Following the landmark passage of California Assembly Bill 331 mandating statewide implementation of ethnic studies courses, notable student leaders and activists met together to celebrate the culmination of a yearslong campaign and focus on the tasks ahead. Notable student leaders like previous state board student members Gema Quetzal and Brenna Pangelinan were joined by the leaders of student organizations Generation Up, Diversify our Narrative, March For Our Lives California, legendary activists like Dolores Huerta, and state government officials Jose Medina, Shirley Weber, Lorena Gonzalez, and Tony Thurmond. State Assemblymember Medina (the creator of AB331) spoke first about his history in ethnic studies activism and the road ahead.
“As most of you know, it’s been a long road to get the bill to the governor, to the governor’s desk. I’d say 50 years that we’ve been pushing for ethnic studies. As a high school teacher in the city of riverside that I represent, I saw the need for what you are pushing for. I saw the need for students; I saw the need for yourselves to see yourselves in the curriculum. And what a difference it makes in students’ lives when they can see themselves and be part of what they are studying.”
Medina emphasized the importance of Ethnic Studies curriculum in high school classes at an equal level to math, science, and other core class subjects; the speakers on the call unanimously nodded or assented at this statement in support of diverse curriculums. Nearly every student included including speakers and attendees shared support in the zoom chat or by cheering after Medina’s speech, and the hashtag #letmedinasleep (in reference to his tireless activism) started to trend on civics-focused government panels. Leaders such as Michelle Alas (a State Board of Education student finalist) and Lorena Gonzalez (the head of the Legislative Latino Caucus) encouraged youth to harness their excitement and call the Governor’s office nonstop. Following student speeches, Dolores Huerta shared her goal for peace and respect through ethnic studies.
“Having ethnic studies as a mandatory requirement in our high schools will be a big step to start ending the racism in our society because we know the consequences of racism in our society is so deadly and so devastating. We have seen this when somebody travels hundreds of miles to kill Mexicans in El Paso, or kill African Americans in a church, or to kill jews in a synagogue, or to kill Muslims because they’re Muslims. We have to end this hatred in our society and this ethnic studies is a big step to do that so we can start to promote love, respect, compassion, and not hate.”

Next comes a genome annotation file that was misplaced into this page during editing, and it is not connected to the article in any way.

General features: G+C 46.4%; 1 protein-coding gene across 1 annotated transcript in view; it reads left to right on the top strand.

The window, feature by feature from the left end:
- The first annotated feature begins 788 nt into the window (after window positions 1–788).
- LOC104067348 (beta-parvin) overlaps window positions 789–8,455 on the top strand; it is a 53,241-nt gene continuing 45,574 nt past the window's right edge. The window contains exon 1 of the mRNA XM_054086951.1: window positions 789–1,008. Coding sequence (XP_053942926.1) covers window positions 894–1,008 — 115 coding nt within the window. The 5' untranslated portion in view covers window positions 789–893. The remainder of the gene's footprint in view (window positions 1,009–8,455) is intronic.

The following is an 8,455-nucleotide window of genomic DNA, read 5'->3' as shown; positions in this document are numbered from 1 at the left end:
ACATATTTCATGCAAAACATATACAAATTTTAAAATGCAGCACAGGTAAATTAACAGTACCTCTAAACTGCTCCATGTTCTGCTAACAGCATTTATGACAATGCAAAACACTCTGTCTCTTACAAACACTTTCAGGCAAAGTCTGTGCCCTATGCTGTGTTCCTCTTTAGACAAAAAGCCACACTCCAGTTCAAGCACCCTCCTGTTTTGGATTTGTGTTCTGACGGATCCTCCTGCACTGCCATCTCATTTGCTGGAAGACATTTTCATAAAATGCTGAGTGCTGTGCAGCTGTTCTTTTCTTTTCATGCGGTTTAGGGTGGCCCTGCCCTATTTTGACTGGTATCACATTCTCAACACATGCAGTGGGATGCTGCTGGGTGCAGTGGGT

Over the course of the COVID-19 pandemic, thousands of students from GENup and DON have organized their peers and lobbied their state legislators in support of AB331 and associated campaigns to pass ethnic studies in high schools and college. California students from Generation Up and Diversify our Narrative sent over three thousand calls and emails to state senators and state assembly members, and a petition aimed at the California Senate Appropriations committee received over twenty-five thousand signatures. Following this enormous response from students, the state legislature and governor overwhelmingly supported AB1460 (expanding ethnic studies in California state universities) and AB331 (supporting high school ethnic studies). The palpable excitement expressed in Tuesday’s rally demonstrated students’ satisfaction in their successful campaign. In the next few weeks, AB331 will be sent to the Governor’s desk and signed by Governor Newsom. Student leaders from GENup will be calling and lobbying the governor’s office to advocate for the implementation of Ethnic Studies ahead of the governor’s signing deadline in the last week of September. If you or a friend wants to get involved in the campaign for ethnic studies, please visit generationup.net/save-ethnic-studies. To see a digital copy of the rally, visit https://www.youtube.com/watch?v=bNRPKAk76zs.